US researchers develop new technique to detect cancer biomarkers

19 December 2019 (Last Updated December 19th, 2019 11:35)

Researchers at the University of Illinois, US have developed a method to detect microRNA cancer biomarkers with single-molecule resolution.

US researchers develop new technique to detect cancer biomarkers
Illinois researchers developed a method to detect cancer markers called microRNA with single-molecule resolution, a technique that could be used for liquid biopsies. Credit: L. Brian Stauffer.

Researchers at the University of Illinois, US have developed a method to detect microRNA cancer biomarkers with single-molecule resolution.

The technique, Photonic Resonator Absorption Microscopy (PRAM), captures and counts cancer-associated microRNAs, known biomarkers for prostate cancer.

The research team, led by University of Illinois professor Brian Cunningham, collaborated with Moffitt Cancer Center professor Manish Kohli to test PRAM on two microRNAs.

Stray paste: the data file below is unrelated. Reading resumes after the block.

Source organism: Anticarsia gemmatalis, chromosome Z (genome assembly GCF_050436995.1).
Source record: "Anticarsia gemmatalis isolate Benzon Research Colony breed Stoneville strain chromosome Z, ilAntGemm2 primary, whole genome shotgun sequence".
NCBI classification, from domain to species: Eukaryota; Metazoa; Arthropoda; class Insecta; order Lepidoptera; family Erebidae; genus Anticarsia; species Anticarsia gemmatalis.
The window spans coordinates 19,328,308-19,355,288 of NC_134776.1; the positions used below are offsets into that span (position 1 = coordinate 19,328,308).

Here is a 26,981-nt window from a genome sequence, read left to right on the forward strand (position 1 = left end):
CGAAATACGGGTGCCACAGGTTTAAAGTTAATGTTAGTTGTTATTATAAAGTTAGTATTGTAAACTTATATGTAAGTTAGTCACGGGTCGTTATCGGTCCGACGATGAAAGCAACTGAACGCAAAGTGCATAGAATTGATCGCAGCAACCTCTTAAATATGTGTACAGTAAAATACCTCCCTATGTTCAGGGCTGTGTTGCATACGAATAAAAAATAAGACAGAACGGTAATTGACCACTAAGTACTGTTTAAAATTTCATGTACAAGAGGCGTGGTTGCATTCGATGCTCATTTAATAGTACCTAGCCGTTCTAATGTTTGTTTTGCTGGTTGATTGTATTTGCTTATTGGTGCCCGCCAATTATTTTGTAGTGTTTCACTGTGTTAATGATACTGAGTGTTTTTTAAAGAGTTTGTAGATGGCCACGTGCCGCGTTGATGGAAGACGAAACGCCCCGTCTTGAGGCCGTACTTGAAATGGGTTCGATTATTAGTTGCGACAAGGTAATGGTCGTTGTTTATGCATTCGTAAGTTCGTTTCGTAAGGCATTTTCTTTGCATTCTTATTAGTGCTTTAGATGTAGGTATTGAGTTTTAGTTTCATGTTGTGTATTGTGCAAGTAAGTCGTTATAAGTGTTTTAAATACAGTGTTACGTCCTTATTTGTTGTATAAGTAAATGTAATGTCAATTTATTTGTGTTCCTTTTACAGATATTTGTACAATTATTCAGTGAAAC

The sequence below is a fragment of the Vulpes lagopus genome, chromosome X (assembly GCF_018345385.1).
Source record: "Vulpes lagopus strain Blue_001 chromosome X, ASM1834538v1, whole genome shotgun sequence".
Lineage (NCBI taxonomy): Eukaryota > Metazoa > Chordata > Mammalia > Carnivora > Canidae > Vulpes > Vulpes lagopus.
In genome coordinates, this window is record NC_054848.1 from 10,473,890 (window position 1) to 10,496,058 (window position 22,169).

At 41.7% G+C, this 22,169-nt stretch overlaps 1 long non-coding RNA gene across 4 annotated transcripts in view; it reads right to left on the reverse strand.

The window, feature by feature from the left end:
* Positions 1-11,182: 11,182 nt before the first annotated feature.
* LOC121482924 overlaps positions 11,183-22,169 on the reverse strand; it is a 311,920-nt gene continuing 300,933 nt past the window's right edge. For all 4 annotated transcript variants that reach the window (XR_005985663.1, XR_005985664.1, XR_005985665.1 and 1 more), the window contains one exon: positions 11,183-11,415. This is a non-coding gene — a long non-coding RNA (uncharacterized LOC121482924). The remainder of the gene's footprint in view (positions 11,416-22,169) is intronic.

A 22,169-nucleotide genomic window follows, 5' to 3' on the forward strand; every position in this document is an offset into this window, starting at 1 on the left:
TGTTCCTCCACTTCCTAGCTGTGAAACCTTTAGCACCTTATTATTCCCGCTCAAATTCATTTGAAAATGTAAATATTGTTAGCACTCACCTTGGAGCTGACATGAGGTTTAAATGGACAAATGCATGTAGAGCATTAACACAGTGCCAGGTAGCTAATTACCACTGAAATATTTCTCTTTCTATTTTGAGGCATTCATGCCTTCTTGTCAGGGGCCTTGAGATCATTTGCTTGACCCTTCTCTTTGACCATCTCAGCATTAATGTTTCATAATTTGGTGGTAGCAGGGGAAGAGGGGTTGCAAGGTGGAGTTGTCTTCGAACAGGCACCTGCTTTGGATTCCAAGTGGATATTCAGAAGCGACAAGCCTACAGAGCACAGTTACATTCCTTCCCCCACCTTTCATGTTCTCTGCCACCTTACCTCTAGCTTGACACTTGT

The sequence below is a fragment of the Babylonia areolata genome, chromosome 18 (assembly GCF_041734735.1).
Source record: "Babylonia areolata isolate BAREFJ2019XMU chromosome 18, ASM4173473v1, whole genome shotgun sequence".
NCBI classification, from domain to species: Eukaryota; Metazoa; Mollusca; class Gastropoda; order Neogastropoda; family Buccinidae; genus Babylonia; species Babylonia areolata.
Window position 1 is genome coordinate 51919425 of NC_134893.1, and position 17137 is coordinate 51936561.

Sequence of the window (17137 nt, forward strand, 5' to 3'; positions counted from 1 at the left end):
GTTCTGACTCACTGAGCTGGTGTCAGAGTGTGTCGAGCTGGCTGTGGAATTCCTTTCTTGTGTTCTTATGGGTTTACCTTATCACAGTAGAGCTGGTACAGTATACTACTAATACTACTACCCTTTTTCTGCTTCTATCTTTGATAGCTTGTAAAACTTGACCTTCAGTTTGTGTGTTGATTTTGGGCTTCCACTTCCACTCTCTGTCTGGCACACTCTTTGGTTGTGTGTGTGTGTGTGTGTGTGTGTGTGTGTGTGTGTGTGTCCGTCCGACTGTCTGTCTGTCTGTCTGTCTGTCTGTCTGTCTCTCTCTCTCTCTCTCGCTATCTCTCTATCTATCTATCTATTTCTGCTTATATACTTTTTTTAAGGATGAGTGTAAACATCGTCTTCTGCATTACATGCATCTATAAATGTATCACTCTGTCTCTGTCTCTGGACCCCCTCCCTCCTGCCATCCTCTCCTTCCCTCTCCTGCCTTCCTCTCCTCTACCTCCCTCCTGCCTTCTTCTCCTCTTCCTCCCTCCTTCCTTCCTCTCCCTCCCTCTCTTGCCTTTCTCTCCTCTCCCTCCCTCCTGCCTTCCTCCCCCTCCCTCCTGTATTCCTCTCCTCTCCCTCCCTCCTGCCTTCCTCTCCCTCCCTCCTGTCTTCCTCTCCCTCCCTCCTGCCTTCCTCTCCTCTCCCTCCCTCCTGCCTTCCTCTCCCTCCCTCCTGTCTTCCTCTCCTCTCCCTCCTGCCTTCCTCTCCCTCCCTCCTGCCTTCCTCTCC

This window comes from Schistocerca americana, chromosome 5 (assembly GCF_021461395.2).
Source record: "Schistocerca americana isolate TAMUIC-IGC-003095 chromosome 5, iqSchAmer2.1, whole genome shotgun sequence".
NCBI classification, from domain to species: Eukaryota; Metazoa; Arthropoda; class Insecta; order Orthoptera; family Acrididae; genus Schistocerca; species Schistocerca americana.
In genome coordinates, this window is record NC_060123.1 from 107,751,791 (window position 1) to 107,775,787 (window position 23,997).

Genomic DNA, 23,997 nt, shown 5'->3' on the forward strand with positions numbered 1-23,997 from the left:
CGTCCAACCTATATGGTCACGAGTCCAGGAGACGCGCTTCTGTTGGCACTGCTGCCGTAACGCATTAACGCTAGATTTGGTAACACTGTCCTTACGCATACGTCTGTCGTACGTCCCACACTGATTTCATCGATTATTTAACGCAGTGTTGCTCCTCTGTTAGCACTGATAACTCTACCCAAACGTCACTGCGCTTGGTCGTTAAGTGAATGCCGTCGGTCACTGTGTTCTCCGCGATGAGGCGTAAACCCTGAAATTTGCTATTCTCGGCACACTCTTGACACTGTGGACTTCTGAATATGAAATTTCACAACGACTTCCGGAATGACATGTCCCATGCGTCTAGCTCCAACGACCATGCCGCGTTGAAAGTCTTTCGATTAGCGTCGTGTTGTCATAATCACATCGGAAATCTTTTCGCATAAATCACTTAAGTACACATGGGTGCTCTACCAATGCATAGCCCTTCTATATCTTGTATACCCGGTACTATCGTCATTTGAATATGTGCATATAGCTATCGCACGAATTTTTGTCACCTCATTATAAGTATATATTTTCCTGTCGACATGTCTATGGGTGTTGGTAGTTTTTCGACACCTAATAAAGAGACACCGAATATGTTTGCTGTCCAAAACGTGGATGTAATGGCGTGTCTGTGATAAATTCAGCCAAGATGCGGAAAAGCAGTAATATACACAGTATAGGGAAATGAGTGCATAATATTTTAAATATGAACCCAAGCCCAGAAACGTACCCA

By combining a molecular probe and a photonic sensor, PRAM maintains both sensitivity and selectivity while detecting the presence of cancer biomarkers in a patient’s serum.

Brian Cunningham said: “Cancer cells contain gene mutations that enable them to proliferate out of control and to evade the immune system and some of those mutations turn up in microRNAs.”

The probe has a protective cap that detaches when it detects and binds to the target biomarker.

By binding to a photonic sensor, the exposed end of the probe produces a signal visible through a microscope, enabling the researchers to detect cancer markers.

This fast, inexpensive technique can detect even small quantities of biomarkers, researchers claim.

Cunningham said: “This advance demonstrates that it is possible to have an inexpensive and routine method that is sensitive enough to require only a droplet of blood.

“The results of the test might tell a physician whether a regimen of chemotherapy is working, whether a person’s cancer is developing a new mutation that would make it resistant to a drug or whether a person who had been previously treated for cancer might be having a remission.”

Researchers claim the PRAM approach could be adapted to different microRNAs or other biomarkers and is compatible with current microscope platforms.